Papua New Guinea: Wildcat causes millions in losses

Papua New Guinea: Wildcat causes millions in losses

Ongoing wildcat action by striking workers has caused millions of dollars in losses for a massive mining project.

Workers at the Lihir gold mine in Papua New Guinea walked out five days ago over a pay dispute in an unofficial action that is still unresolved. Efforts to cut a deal have stalled while managers consider Lihir's workers' demands, which include sacking the entire management of the mine. It is claimed that workers have been consistently denied the right to organise to protect their rights at work. Miners were also concerned that management would renege on commitments to raise their wages and improve working conditions.

A number of workers took direct action last week, moving heavy machinery to block entrances to the mine and suspend production. Mining bosses and government officials branded the action "illegal" after miners failed to register their complaint through the proper legal channels, but the entire workforce of 3,500 are out. Armed police were flown in from Port Moresby and high-level government delegations are said to be attending the site.

According to Pacific Magazine's website, workers have now formed their own organisation, the Lihir Gold Allied Workers Union, as a means of co-ordinating demands.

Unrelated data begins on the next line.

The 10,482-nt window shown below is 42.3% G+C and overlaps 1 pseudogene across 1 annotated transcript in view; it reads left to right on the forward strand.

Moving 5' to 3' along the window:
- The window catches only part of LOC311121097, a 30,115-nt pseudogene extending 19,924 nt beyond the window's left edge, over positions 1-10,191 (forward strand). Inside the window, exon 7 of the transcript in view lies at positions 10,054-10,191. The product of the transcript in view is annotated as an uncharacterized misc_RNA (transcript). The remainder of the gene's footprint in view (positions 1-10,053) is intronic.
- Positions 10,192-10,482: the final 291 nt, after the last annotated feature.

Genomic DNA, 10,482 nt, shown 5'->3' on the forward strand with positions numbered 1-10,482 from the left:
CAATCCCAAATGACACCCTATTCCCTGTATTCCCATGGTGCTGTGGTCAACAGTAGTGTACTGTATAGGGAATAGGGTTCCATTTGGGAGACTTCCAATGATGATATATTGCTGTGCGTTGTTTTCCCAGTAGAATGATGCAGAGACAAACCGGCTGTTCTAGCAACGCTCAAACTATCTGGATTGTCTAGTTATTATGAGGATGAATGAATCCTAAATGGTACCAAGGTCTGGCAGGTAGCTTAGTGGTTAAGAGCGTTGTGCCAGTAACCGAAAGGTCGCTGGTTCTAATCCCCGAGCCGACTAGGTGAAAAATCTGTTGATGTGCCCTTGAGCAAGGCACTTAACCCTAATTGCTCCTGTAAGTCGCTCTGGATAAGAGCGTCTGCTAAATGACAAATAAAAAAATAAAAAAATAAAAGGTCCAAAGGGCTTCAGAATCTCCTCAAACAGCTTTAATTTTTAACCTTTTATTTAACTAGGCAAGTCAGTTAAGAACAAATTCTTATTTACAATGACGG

The Lihir open-pit gold mine is one of the region’s biggest commercial projects. About A$1.2bn (about US$1bn) in commercial bank financing has been raised for the scheme, which will produce 1m oz of gold per year. Investment banks Goldman Sachs and Australia’s Macquarie Bank underwrote the funding.

The four-day stoppage has cost parent company Lihir Gold an estimated US$6m in losses. According to Reuters newswires, the strike had “jolted” the world’s gold markets, causing the price of gold to drop by US$2 per ounce last Friday.

Mine workers now hope that the massive disruption caused means that management will fulfill their verbal commitments to raise salaries and improve conditions.

The Lihir mine is one of the world’s richest gold production sites, but has come under severe criticism from locals. A blast earlier this summer was said to be responsible for the death of a child and over the past few years there have been numerous fatal accidents involving workers.

According to the Mineral Policy Institute, over 98m tonnes of cyanide-contaminated “tailings” (waste by-products from processed gold ore) and 300m tonnes of waste rock will be dumped into the ocean over Lihir's projected 36-year lifetime .

The strike continues into its sixth day.